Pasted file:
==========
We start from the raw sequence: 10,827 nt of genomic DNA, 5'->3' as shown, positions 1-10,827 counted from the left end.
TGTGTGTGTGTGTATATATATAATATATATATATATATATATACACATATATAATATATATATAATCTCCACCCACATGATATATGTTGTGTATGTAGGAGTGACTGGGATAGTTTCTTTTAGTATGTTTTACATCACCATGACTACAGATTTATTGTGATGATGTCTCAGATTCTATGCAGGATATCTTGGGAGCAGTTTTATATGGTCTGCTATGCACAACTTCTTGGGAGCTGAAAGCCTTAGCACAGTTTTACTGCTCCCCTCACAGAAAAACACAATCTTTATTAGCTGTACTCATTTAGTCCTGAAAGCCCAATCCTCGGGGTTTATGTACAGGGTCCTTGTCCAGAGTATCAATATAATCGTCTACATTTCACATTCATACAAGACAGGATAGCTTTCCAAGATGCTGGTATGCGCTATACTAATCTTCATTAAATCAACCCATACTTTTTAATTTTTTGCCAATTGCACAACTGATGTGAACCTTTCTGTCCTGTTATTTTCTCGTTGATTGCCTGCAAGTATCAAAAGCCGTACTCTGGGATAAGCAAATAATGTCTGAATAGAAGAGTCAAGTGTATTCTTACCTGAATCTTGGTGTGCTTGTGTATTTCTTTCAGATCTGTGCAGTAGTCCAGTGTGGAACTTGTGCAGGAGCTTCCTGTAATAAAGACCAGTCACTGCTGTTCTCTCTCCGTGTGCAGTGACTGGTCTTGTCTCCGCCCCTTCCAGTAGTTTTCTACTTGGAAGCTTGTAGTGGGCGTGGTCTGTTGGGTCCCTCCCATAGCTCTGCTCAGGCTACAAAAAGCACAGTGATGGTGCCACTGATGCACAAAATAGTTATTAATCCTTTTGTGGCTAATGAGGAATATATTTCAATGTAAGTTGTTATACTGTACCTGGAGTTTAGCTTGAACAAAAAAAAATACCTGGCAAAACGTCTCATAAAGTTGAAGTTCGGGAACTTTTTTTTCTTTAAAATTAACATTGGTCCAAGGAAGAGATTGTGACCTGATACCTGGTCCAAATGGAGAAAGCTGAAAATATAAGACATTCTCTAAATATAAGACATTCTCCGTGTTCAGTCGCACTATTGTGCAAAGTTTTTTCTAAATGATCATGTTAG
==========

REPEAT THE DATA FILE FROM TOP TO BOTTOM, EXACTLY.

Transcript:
We start from the raw sequence: 10,827 nt of genomic DNA, 5'->3' as shown, positions 1-10,827 counted from the left end.
TGTGTGTGTGTGTATATATATAATATATATATATATATATATACACATATATAATATATATATAATCTCCACCCACATGATATATGTTGTGTATGTAGGAGTGACTGGGATAGTTTCTTTTAGTATGTTTTACATCACCATGACTACAGATTTATTGTGATGATGTCTCAGATTCTATGCAGGATATCTTGGGAGCAGTTTTATATGGTCTGCTATGCACAACTTCTTGGGAGCTGAAAGCCTTAGCACAGTTTTACTGCTCCCCTCACAGAAAAACACAATCTTTATTAGCTGTACTCATTTAGTCCTGAAAGCCCAATCCTCGGGGTTTATGTACAGGGTCCTTGTCCAGAGTATCAATATAATCGTCTACATTTCACATTCATACAAGACAGGATAGCTTTCCAAGATGCTGGTATGCGCTATACTAATCTTCATTAAATCAACCCATACTTTTTAATTTTTTGCCAATTGCACAACTGATGTGAACCTTTCTGTCCTGTTATTTTCTCGTTGATTGCCTGCAAGTATCAAAAGCCGTACTCTGGGATAAGCAAATAATGTCTGAATAGAAGAGTCAAGTGTATTCTTACCTGAATCTTGGTGTGCTTGTGTATTTCTTTCAGATCTGTGCAGTAGTCCAGTGTGGAACTTGTGCAGGAGCTTCCTGTAATAAAGACCAGTCACTGCTGTTCTCTCTCCGTGTGCAGTGACTGGTCTTGTCTCCGCCCCTTCCAGTAGTTTTCTACTTGGAAGCTTGTAGTGGGCGTGGTCTGTTGGGTCCCTCCCATAGCTCTGCTCAGGCTACAAAAAGCACAGTGATGGTGCCACTGATGCACAAAATAGTTATTAATCCTTTTGTGGCTAATGAGGAATATATTTCAATGTAAGTTGTTATACTGTACCTGGAGTTTAGCTTGAACAAAAAAAAATACCTGGCAAAACGTCTCATAAAGTTGAAGTTCGGGAACTTTTTTTTCTTTAAAATTAACATTGGTCCAAGGAAGAGATTGTGACCTGATACCTGGTCCAAATGGAGAAAGCTGAAAATATAAGACATTCTCTAAATATAAGACATTCTCCGTGTTCAGTCGCACTATTGTGCAAAGTTTTTTCTAAATGATCATGTTAG